Cycling in Switzerland

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Cycling in the surroundings

Lakes Route
Lakes Route
Stage 10, Buchs (SG)–Rorschach
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Thur-Route
Thur-Route
Stage 3, Nesslau–Buchs SG
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Rhine Route
Rhine Route
Stage 4, Buchs (SG)–St. Margrethen
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Fünf-Schlössertour
Fünf-Schlössertour
Route 555, Buchs–Sargans–Vaduz–Buchs
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Biking in the surroundings

Wildmannli Bike
Wildmannli Bike
Montfort Bike
Oelberg Bike
Grabs
Lanes to alps and bridge on Grabser-Berg

Lanes to alps and bridge on Grabser-Berg

Despite modern road building on Grabser-Berg, it has been possible to maintain an impressive network of lanes, their character influenced by agricultural traffic. Together with the Schlussbrücke bridge, these form part of are evidence of a rich cultural landscape dating back to the 15th century.
The town of Grabs, first mentioned in the High Middle Ages, is thought to be the origin of the settlement of Grabser-Berg. A source from 1463 mentions the Forstgasse (lane), which served as a link to the hamlets of Forst and Lehen and scattered individual farms.

This is mainly built along a slope or as a sunken path. Long stretches are enclosed by retaining walls, free-standing walls and others made of stones picked up locally. These bordering walls served to mark boundaries and also to ensure that cattle did not stray onto neighbouring pastures during cattle drives to the alps.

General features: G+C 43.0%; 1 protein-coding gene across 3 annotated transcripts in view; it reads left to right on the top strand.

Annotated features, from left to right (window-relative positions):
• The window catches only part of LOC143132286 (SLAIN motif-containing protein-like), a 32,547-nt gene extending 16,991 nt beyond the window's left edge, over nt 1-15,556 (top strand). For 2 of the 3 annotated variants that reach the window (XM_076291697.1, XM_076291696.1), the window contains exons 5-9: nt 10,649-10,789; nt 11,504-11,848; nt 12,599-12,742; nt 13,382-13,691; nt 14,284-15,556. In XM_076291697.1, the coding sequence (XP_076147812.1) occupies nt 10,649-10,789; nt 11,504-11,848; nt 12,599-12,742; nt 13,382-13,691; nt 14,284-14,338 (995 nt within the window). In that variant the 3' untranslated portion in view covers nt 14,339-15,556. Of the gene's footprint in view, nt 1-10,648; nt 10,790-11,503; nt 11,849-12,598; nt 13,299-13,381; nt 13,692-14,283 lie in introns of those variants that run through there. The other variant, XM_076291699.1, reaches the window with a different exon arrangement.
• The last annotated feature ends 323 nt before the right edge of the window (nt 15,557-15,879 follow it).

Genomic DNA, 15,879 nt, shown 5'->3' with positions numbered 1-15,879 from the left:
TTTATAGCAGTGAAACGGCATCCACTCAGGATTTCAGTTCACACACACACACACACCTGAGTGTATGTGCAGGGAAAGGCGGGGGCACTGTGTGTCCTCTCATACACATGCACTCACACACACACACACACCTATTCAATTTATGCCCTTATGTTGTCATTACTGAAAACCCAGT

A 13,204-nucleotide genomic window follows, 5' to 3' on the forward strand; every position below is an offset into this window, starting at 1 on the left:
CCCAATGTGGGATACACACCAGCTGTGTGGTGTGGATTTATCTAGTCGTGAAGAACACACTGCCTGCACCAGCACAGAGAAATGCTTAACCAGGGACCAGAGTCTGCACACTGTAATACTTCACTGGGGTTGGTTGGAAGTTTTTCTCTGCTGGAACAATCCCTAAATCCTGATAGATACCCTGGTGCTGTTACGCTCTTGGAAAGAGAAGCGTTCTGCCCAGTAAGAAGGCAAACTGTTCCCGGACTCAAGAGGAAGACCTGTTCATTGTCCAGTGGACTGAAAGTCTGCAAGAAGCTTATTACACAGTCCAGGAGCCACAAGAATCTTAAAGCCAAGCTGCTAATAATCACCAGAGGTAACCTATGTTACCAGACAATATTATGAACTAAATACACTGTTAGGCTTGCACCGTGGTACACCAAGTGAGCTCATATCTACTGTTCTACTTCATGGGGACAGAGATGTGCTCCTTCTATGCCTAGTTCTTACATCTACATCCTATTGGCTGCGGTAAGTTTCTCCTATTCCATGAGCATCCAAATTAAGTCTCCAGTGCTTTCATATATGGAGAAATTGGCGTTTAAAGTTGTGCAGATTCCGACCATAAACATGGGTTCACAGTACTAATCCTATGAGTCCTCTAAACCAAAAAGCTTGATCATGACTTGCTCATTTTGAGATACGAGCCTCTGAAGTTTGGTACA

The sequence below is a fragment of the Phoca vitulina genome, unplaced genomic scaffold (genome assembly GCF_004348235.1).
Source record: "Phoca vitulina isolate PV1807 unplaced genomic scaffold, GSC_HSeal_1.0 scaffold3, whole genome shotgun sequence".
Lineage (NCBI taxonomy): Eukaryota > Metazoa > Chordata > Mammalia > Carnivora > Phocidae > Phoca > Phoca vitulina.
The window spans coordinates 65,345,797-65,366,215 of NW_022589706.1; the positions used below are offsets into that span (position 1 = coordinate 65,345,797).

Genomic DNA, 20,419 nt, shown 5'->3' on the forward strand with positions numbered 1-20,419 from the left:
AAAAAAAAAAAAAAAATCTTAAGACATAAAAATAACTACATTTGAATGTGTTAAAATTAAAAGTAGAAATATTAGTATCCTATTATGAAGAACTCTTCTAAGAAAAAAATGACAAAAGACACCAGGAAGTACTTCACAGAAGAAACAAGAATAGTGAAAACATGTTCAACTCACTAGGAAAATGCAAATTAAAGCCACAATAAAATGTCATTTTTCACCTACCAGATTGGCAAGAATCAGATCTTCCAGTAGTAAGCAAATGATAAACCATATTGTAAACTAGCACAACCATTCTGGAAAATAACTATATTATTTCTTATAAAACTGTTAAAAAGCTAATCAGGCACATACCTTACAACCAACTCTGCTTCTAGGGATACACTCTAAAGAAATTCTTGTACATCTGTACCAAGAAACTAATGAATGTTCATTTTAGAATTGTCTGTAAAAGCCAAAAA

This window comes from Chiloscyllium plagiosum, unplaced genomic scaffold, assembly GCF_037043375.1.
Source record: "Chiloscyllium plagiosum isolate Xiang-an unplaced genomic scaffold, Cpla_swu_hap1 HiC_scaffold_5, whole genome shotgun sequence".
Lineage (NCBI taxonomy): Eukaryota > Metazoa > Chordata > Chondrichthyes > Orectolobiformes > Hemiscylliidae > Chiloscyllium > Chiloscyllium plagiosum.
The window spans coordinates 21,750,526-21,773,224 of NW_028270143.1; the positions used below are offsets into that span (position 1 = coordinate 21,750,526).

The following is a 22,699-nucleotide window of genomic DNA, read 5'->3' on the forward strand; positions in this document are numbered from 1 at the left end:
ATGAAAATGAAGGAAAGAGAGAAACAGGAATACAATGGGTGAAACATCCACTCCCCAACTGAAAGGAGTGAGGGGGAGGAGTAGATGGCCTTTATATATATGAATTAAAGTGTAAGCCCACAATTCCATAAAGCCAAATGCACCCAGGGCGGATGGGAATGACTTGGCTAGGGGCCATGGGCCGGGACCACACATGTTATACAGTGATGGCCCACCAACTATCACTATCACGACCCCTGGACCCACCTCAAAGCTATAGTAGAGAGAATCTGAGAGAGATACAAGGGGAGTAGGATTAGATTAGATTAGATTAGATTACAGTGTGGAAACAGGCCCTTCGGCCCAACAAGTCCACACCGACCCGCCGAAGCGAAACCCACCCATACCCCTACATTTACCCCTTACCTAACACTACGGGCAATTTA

For many years the municipality has been striving to conserve the cultural landscape of Grabser-Berg, including the attractive, partly paved, partly grassed lanes up to the alps.

Halfway up, above Forst, is the so-called «Schlussbrugg» a bridge over the Lehenbach mountain stream. Built in 1841, it replaced the wooden bridge first recorded at the beginning of the 18th century.
Despite modern road building on Grabser-Berg, it has been possible to maintain an impressive network of lanes, their character influenced by agricultural traffic. Together with the Schlussbrücke bridge, these form part of are evidence of a rich cultural landscape dating back to the 15th century.
The town of Grabs, first mentioned in the High Middle Ages, is thought to be the origin of the settlement of Grabser-Berg. A source from 1463 mentions the Forstgasse (lane), which served as a link to the hamlets of Forst and Lehen and scattered individual farms.

This is mainly built along a slope or as a sunken path. Long stretches are enclosed by retaining walls, free-standing walls and others made of stones picked up locally. These bordering walls served to mark boundaries and also to ensure that cattle did not stray onto neighbouring pastures during cattle drives to the alps.

For many years the municipality has been striving to conserve the cultural landscape of Grabser-Berg, including the attractive, partly paved, partly grassed lanes up to the alps.

Halfway up, above Forst, is the so-called «Schlussbrugg» a bridge over the Lehenbach mountain stream. Built in 1841, it replaced the wooden bridge first recorded at the beginning of the 18th century.

Lanes to alps and bridge on Grabser-Berg

Adresse

Bundesinventar der historischen Verkehrswege der Schweiz (IVS)
www.ivs.admin.ch

Services

Accommodation

B+B Starennest
B+B Starennest
Werdenberg
Dorfengrabenhof
Dorfengrabenhof
Grabs
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Cycling in the surroundings

Lakes Route
Lakes Route
Stage 10, Buchs (SG)–Rorschach
Show all
Thur-Route
Thur-Route
Stage 3, Nesslau–Buchs SG
Show all
Rhine Route
Rhine Route
Stage 4, Buchs (SG)–St. Margrethen
Show all
Fünf-Schlössertour
Fünf-Schlössertour
Route 555, Buchs–Sargans–Vaduz–Buchs
Show all

Biking in the surroundings

Wildmannli Bike
Wildmannli Bike
Montfort Bike
Oelberg Bike